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Education News

The teachers giving lessons in life beyond the classroom

Two enterprising pioneers are setting up a free school that doesn't forget the students when they leave.

For years teacher Kay Johnston watched while youngsters slipped from school to the drug and gang culture or a life on the dole.

"Even those who came from supportive families found it a little bit hard," said Mrs Johnston, who has taught in south London comprehensives for several years.

"For those children who don't they were completely at sea. You see them falling foul of the law and even being killed."

Now she and a fellow teacher, Anne Broni, head of maths at a south London boys' school, are planning to set up their own "free" school to combat the problem.

Every pupil at the school – which is to be set up in the Lewisham area – will be given their own mentor to encourage them to learn a skill so they can get a job when they leave school or university.

They will also be guaranteed three months' work experience upon leaving school so there will be no need to go straight on to the dole and the streets.

The two teachers are adamant that their school – which is being branded as a "nursery to industry" school – will be very different.

It will take youngsters in at nursery level at the age of three providing them with specialist teachers in all the different subject areas from the age of seven – instead of having just one classroom teacher for every lesson.

The idea is the same as that pursued by TV chef Jamie Oliver in his recent television programme, Jamie's Dream School, where he garnered a range of celebrities from different walks of life to enthuse hard-to-teach pupils with their subject expertise.

At least Mrs Johnston and Ms Broni can claim to have thought of that first. Mrs Johnston first pursued the idea five years ago when she approached Croydon Council for support to establish the school.

"They said they would only be interested if it was a private school," she said, "so they didn't have to pay for it."

However, she revived the idea when Michael Gove, Coalition Education Secretary, outlined his flagship "free" school proposals – allowing parents, teachers and faith groups to set up their own schools with state aid.

"There's nothing political about what we're trying to do," she said. "It's just that it's the only way to get support for it."

The school, which will be called Diaspora High School – has as its creed that it is "a school for reception pupils to 19-year-olds which offers stability, progression and excellent academic courses running alongside high quality vocational studies".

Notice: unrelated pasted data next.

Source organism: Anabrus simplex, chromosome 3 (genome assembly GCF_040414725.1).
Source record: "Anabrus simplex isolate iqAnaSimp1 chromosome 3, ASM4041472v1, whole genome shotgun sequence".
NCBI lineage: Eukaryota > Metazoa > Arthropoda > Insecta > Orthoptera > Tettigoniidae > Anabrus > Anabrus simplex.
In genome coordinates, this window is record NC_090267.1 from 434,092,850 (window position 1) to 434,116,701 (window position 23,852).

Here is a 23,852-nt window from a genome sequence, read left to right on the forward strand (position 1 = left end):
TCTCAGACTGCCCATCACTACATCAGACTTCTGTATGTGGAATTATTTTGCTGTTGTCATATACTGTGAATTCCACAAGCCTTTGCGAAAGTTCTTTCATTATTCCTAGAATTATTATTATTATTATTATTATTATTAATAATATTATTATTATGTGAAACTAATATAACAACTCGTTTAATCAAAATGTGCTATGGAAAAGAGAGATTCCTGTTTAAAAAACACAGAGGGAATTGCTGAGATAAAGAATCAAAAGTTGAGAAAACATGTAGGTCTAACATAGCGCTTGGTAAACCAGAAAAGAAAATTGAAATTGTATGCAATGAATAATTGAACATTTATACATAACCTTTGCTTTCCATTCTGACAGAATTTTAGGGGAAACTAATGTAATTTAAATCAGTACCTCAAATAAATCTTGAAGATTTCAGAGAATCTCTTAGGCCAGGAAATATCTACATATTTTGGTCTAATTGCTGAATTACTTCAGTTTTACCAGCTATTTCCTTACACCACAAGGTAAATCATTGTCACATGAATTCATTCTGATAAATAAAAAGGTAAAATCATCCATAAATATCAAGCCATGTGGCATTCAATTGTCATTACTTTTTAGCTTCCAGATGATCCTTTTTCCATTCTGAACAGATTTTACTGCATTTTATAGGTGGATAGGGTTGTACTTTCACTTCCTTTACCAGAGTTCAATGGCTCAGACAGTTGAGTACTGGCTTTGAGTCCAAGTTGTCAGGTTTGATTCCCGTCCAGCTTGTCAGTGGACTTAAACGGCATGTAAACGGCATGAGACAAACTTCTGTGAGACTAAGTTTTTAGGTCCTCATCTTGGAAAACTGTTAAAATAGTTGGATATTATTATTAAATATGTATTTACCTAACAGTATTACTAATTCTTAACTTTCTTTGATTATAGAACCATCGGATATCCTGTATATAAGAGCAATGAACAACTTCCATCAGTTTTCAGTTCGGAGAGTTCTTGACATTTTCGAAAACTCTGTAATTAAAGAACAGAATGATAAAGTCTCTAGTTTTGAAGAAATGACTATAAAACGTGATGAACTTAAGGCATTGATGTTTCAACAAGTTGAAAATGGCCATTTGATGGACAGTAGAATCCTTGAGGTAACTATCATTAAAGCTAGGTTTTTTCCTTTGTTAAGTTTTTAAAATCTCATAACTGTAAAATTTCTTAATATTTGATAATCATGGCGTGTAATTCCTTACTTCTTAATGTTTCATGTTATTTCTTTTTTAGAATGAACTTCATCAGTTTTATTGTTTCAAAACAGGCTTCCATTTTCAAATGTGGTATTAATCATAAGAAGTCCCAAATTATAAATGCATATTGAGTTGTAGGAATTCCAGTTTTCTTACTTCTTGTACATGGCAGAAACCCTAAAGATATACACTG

The two teachers are planning to open their school next September by taking youngsters in to the reception class and the first year of secondary school.

No class will be of more than 25 pupils and the school will gradually build up to maximum capacity in seven years – eventually offering A-level classes.

Every child will learn a language from the moment they start and the duo believe that – by offering a education from three to 19 – they will offer a continuity that is often missing from the state sector.

However, it is the secondary school that will offer the most radical proposals.

Mrs Johnston and Ms Broni are already scouting the neighbourhood for mentors who will befriend pupils and help them plot their way through their career paths. And these mentors will help in providing work experience later.

"It could be anyone – plumbers, engineers, doctors," said Mrs Johnston. "They will operate as a second or third parent – depending on whether the child comes from a single parent family. They will be made aware of the youngster's performance throughout their schooling so they can help them along."

The school is also planning to operate a skills audit of parents – so they can tap into expertise in the community to help out as mentors. This will then be used in special "enrichment classes" where those with skills will offer training to out-of-work parents so they can get off the dole.

"For instance, a qualified electrician could offer training to another parent," said Mrs Johnston. "Someone who's a brilliant cook could pass those skills on."

The youngsters will go out on work experience during the last two years of compulsory schooling – but the key to the school's success is the offer of three months' work in their chosen vocation immediately after they either leave school or university.

Interest in the idea has been overwhelming from parents.

"I walk around with leaflets in my bag about the school," said Ms Broni, "and people say 'that's a fantastic idea - we really think it's great.'"

With all the controversy the "free" schools policy has engendered with critics claiming the schools are only for "pushy parents", Mrs Johnston said there had been only two voices raised against it.

"It is something that's different," she said. "They are opening more all-aged schools but in the end they just spit the kids out at the end of their schooling, too. "We just want to get the youngsters away from the benefits culture and where that leads."